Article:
About

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Becoming Peculiar chronicles a journey of living out Jesus’ radical, counter-cultural, counter-intuitive Way. It’s a place where I want to invite others to share their experiences and help me figure this thing out.

I started this blog when I began to realize that we Christians tend to live our lives pretty much like everyone else.

We consume as much as our neighbours.

We divorce as much as those outside the church.

We rely on violence to solve our problems and to get our children to behave.

We strive for money, power and prestige, as if we didn’t have a higher calling.

We favour family and friends over strangers, failing to embrace those who look different from us as members of the same spiritual Family.

And instead of being hated by the world, as Jesus said we would, we have made ourselves quite comfortable here in North America and have been known to do our fair share of hating.

I became troubled when I realized that I’m as guilty as anyone.

But God calls us to be a peculiar people.

1 Peter2:9 says: “But ye are a chosen generation, a royal priesthood, a holy nation, a peculiar people; that ye should show forth the praises of him who hath called you out of darkness into his marvelous light.”

God calls us to live differently from the rest of the world. We are supposed to look strange to those who reject his invitation to join his backwards Kingdom.

I am only becoming peculiar because I believe that salvation is not an event but a process. I am only in the early stages of becoming a disciple of Christ, and I covet the guidance, insight and wisdom of others who are further along the path.

I draw inspiration from new monasticism, from my Mennonite heritage, and from communities who are trying to live out the calling of Christ.

Some of the ways in which I strive to become peculiar include:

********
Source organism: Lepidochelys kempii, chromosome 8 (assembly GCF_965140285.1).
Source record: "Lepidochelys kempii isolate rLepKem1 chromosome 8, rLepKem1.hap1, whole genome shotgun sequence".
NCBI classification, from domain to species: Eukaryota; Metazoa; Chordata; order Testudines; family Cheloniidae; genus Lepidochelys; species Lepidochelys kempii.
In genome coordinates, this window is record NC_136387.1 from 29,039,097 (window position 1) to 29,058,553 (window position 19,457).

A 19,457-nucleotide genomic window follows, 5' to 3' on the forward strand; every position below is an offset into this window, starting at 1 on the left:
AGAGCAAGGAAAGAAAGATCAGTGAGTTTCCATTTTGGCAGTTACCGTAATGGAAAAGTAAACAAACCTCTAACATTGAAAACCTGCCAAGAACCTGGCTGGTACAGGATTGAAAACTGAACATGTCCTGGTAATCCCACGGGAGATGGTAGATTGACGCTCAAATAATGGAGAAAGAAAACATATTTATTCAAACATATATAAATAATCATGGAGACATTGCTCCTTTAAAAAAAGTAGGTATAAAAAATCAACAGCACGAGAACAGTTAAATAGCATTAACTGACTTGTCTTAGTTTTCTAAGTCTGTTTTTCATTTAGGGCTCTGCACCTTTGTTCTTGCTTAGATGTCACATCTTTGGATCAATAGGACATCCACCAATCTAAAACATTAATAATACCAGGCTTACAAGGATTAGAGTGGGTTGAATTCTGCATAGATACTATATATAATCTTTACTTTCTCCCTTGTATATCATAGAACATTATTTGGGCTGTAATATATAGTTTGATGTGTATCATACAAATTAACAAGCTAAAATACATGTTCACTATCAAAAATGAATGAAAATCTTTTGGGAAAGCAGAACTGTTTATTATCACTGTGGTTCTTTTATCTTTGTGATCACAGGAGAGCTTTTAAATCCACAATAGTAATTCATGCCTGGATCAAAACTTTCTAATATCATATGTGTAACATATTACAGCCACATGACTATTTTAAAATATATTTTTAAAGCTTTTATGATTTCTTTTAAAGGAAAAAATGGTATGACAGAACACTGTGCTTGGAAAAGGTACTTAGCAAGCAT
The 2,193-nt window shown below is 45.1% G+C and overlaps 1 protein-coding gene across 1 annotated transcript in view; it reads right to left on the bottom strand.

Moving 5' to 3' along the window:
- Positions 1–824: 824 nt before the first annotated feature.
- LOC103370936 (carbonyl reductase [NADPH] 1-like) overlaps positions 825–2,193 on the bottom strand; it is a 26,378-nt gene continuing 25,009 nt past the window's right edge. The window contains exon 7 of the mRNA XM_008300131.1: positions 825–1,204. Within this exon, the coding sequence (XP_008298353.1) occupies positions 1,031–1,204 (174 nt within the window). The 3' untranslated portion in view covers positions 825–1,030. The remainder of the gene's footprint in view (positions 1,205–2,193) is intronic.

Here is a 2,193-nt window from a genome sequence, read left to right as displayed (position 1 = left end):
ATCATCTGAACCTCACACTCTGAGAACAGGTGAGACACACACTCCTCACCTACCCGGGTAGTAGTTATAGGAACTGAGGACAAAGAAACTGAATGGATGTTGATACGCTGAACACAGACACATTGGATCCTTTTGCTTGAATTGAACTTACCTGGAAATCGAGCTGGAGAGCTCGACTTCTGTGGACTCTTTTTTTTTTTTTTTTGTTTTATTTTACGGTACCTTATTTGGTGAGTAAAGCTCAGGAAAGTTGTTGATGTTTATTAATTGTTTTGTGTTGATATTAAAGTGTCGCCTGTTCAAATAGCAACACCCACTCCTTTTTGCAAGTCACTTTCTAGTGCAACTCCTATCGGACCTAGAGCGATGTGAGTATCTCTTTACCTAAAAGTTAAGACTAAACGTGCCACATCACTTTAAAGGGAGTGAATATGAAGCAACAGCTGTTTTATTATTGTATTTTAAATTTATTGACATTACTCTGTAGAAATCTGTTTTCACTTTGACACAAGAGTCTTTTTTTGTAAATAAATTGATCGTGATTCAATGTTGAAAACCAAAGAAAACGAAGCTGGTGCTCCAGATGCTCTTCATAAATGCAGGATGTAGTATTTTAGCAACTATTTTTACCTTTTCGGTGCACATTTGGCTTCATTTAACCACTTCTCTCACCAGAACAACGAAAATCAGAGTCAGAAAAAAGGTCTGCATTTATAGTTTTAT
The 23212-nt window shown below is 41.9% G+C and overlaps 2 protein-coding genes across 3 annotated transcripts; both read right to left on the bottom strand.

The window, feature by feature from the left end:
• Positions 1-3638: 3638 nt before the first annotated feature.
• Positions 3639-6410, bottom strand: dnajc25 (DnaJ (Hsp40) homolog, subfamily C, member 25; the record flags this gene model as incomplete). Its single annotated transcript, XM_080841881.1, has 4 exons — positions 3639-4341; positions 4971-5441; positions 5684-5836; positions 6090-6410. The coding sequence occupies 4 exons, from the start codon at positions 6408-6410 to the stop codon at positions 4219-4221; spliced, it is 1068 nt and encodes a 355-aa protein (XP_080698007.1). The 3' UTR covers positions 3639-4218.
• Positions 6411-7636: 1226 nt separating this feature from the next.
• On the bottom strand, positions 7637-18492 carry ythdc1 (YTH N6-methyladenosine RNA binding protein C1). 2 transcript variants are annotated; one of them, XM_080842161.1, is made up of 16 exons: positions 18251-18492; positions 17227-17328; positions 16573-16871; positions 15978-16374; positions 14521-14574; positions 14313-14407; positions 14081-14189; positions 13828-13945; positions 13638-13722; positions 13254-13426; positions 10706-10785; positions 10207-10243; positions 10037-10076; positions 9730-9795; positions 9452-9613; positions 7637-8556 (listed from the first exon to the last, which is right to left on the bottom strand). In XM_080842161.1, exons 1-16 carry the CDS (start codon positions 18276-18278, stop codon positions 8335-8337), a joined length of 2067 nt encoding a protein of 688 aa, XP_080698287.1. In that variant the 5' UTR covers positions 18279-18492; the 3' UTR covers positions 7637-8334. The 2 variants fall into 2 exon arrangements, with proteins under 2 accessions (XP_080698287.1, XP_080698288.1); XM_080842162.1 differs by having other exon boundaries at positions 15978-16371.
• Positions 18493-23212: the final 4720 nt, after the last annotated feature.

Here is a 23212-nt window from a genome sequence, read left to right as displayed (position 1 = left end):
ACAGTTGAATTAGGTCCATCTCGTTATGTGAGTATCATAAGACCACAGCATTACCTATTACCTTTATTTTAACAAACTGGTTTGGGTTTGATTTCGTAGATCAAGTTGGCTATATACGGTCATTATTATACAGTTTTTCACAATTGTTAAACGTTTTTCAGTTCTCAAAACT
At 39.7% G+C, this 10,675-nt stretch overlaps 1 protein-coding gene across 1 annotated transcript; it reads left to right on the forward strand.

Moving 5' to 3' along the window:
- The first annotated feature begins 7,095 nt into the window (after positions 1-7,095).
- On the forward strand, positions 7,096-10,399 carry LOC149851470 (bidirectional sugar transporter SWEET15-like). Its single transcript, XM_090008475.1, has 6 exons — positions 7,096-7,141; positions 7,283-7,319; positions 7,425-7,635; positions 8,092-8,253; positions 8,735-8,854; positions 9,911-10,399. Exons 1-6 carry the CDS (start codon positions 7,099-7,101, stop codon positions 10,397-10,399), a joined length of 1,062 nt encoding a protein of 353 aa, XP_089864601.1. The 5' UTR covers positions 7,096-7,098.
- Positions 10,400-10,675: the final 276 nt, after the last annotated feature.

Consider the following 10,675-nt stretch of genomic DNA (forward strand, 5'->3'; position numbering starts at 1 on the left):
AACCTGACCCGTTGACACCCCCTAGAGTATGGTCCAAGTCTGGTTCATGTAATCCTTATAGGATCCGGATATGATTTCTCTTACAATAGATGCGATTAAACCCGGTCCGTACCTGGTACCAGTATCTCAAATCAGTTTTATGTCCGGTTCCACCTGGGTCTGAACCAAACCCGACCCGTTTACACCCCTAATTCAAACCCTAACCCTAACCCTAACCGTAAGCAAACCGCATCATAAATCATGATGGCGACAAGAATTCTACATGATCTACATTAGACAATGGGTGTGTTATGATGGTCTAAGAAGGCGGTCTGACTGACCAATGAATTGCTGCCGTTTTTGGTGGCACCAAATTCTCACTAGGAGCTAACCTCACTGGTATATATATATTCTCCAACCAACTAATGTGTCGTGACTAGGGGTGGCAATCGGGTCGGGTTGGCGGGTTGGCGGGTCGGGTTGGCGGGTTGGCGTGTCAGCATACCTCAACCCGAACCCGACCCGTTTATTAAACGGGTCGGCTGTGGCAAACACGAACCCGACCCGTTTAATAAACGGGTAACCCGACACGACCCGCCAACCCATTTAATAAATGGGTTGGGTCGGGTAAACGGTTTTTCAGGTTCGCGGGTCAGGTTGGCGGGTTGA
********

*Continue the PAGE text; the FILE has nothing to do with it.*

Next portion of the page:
1.  Deconsumption: Extricating myself from the Marketplace of the Empire

I strive to live with fewer possessions, relying less on the Marketplace and more on the labour of my own hands and the generosity of others.

2. Practicing Sabbath

I’m still figuring this one out, but I’m convinced that we could help make the world a better place if we regularly took time to step back from the distracting bustle of Worldly activity to breathe, celebrate, and share.

3. Environmentalism

Because no portion of the air, land, or water belongs to me, and since I share all of these with my fellow humans, I am called to make the environment as healthy and safe a place I can. I believe that one of the best ways to care for my brothers and sisters is to protect the environment in which we live.

4. Non-Violence

To me, this means more than protesting violent conflicts between nations, though I’m sure this is important too. It also means practicing non-violence in my everyday relationships, being peaceful with my words and refusing to retaliate. I also want to practice non-violence in the way I parent.

5. Radical Love

This means loving those who hate or dislike me; loving those who have nothing to offer me; loving those who have much more than me; as well as loving the poor, the rich, the ugly, the beautiful, and those who disagree with me.

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(Click here to learn more about me!)